Unlike earlier versions, the new Star Wars saga movie “The Force Awakens” raises more questions than it answers.
And this is a good thing.
Although George Lucas endowed his previous six films with mythology, his tales often lacked depth of plot, and more importantly, limited characters.
Desperate to play off the father-son theme he explored much better in the Indiana Jones series, Lucas created in Star Wars a somewhat superficial father-son conflict – that fortunately, the Disney film takes off from and expands upon greatly.
The first film in what is expected to become a whole new series is all about family.
This theme is announced very early in the film when Kylo Ren confronts Lor San Tekka seeking the map that will lead the film’s villain to Luke Skywalker.
Tekka tells Ren he knows where the villain came from and it is about family.
This announcement ties into more conventional mythology, and defines devil as anything that breaks apart of the bounds of family.
This is something Ren knows well, and struggles with through out the movie, always drawn back towards the light side of the force. He knows deep down that he is like his grandfather, Darth Vader – whose downfall as the villain in the original films was his love of his family – son and daughter.
In order for Ren to achieve his ambition to become evil, he must destroy all ties to his family – but more than that, he must destroy his family. This is the personal motive behind his actions throughout the film, and his desperate need to find Luke, who is his uncle, and the same man who brought down Ren’s hero, Darth Vader.
But there are levels of darkness in this film, as each of the main characters engages in a similar conflict, for each character is scarred by separation from family members.
Rey, the female lead, was abandoned by her family and lives with the pointless hope of their return. There are many clues as to who her family is, especially her father, although this fact will not likely be revealed until Star Wars 8 is released later this year. The bigger question is why she was abandoned. Was it a similar reason as when Luke and Laia were hidden from their father?
Finn, the storm trooper, is part of a Spartan-like military order, which robs its recruits from the cradle. He doesn’t know who is family is either, and perhaps part of his eventually story will be seeking them out.
But even the great heroes of this film are not free of guilt.
Laia, Ren’s mother, betrayed family when she sent her son away to be trained with someone other than Luke.
This allowed Snoke, who serves as this film’s version of the evil Emperor, to lure Ren over to the dark side of the force, and use Ren, to do again when Anakin did back in the original series, destroy the Jedi.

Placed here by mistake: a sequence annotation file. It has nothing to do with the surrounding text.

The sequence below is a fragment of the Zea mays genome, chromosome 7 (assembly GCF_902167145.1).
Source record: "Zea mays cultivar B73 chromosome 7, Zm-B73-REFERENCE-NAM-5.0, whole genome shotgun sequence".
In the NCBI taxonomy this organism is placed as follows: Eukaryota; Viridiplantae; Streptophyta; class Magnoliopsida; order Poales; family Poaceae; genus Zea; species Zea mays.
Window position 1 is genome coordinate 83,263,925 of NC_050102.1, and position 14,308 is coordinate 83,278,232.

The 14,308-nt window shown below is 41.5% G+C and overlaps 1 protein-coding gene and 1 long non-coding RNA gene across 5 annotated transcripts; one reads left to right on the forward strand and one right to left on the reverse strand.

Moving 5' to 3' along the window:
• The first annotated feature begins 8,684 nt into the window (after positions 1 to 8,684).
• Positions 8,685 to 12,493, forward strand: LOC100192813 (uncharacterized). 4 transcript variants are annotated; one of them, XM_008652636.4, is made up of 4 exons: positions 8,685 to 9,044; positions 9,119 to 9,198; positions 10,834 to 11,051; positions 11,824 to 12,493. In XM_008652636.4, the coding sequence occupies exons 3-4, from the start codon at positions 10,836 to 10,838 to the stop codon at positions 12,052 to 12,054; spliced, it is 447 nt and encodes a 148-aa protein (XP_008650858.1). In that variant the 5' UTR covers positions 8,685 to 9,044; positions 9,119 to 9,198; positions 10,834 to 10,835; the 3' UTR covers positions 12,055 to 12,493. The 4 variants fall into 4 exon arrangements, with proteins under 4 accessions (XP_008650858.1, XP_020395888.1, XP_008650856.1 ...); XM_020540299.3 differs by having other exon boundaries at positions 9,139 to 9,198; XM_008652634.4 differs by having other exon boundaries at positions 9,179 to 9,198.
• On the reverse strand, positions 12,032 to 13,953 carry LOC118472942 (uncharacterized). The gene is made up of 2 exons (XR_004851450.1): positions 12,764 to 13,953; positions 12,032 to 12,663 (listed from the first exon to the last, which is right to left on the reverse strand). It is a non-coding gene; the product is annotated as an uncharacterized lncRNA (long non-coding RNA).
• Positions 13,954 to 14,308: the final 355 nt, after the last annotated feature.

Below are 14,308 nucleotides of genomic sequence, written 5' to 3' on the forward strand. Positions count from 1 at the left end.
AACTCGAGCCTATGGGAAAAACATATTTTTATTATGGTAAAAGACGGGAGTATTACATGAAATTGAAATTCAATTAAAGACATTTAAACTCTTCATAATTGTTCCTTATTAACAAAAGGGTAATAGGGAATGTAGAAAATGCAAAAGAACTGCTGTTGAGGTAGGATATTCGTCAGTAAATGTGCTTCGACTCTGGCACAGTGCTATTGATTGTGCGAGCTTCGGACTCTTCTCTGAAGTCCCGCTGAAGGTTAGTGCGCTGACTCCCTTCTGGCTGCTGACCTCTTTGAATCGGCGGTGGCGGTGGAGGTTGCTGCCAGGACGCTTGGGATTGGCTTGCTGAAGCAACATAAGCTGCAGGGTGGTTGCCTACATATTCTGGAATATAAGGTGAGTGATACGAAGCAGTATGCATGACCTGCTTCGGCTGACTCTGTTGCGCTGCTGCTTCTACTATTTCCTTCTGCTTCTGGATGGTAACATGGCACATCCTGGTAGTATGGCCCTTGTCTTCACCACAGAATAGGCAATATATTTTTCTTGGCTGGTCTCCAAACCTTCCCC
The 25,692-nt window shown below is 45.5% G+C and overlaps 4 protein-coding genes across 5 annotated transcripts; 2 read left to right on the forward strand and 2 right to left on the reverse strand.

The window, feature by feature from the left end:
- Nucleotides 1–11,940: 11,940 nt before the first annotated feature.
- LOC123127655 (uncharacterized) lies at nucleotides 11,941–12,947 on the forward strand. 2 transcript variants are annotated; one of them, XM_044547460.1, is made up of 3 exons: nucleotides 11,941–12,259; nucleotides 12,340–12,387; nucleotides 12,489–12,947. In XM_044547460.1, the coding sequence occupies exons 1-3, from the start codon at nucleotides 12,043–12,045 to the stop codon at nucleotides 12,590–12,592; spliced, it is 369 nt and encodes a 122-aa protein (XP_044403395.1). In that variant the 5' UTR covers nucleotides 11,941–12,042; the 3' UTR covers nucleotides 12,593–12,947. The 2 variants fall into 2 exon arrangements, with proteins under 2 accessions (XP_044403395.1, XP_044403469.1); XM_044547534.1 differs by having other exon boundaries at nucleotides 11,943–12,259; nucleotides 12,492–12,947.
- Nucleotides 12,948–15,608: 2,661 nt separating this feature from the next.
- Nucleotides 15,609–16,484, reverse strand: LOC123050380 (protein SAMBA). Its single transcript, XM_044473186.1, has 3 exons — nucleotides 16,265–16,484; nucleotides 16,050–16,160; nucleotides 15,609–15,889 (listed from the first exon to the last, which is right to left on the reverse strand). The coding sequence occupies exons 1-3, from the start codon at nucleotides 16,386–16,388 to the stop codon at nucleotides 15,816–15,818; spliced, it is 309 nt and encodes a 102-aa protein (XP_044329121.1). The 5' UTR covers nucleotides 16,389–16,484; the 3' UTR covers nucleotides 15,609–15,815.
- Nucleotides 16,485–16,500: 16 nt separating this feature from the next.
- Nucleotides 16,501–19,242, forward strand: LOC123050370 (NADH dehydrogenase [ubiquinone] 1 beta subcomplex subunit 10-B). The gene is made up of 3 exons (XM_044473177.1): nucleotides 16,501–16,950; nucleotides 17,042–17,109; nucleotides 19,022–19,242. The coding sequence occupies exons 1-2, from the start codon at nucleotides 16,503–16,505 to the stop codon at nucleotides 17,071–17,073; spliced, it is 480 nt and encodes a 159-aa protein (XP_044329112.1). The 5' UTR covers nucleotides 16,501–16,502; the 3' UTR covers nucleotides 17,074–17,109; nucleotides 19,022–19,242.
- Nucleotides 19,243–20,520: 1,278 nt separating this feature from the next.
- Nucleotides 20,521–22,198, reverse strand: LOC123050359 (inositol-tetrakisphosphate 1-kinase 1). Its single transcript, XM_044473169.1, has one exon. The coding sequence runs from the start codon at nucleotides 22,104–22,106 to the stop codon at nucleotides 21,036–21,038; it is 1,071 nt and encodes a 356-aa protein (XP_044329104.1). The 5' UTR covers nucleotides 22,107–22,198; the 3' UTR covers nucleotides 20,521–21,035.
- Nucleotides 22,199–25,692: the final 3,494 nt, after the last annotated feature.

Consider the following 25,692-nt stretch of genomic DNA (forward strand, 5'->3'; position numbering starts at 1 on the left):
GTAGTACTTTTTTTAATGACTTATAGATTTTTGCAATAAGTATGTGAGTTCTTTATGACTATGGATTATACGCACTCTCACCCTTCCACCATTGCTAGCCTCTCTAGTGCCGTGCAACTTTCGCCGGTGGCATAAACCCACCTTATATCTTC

Luke apparently was so distraught over Ren’s betrayal of family that he fled into solitude.
Ren is consumed with living up to his grandfather’s legacy as a villain. This self deception reaches deep into the Lucas mythology since it echoes Anakin’s foolish pursuit of vengeance as a result of his mother’s murder.
Like many of the characters in this film, Anakin never knew his father, and reportedly did not have one.
Ren, of course, loves and hates his own father, Hans Solo, mockingly Rey for his admiration.
“He’s the father figure you always wanted,” Ren tells her. “But he’ll only disappoint you.”
This suggests that Hans Solo somehow disappointed Ren. (The similarity of names Ren and Rey suggest that there may be some other family tie between the two of them to explain how powerful both are with the force.)
Perhaps Solo’s return to his own sly ways as a smuggler soiled his reputation in Ren’s eyes as a hero.
Hans was always a gray character in the otherwise black and white world of Lucas’ mythology.
And since Ren could not become as good as Luke, he appears to have decided to become as evil as Darth Vader should have been.
Ren, like so many kids in our world, is the product of a broken marriage.
Some of his criticisms of Hans may come through Laia, who clearly was disappointed in Hans herself.
When the two meet again in this movies, both Hans and Laia are full of regrets for what once was, and what could have been, and perhaps what should have been, and they still struggle over some of the issues that tore them apart in the first place
Hans continues to try to be helpful in small things, but clearly he doesn’t meet Laia’s expectations. She has no confidence in him.
Maz Kanata – this film’s version of Yoda – blames Hans for giving up the fight, not just against evil, but to retain his place in the family as father.
“Go home,” she tells Hans.
“Laia doesn’t want me there,” Hans tells Maz.
But as this film progresses, Laia falls back onto the old faith as she once said back in The Empire Strikes Back.
“You have your moments,” she said. “Not many. But you have some.”
When push comes to shove, Laia relies on Hans to save their son, the way Luke helped save his father, Anakin.
“Bring our son home,” she tells Hans before he goes off to fight the big battle.
In this film, the need to reunite the family is the real cure for evil, and this is the central message behind the film.
Whether or not each of the numerous characters in conflict succeed in finding their family roots remains the stuff for future films to resolve.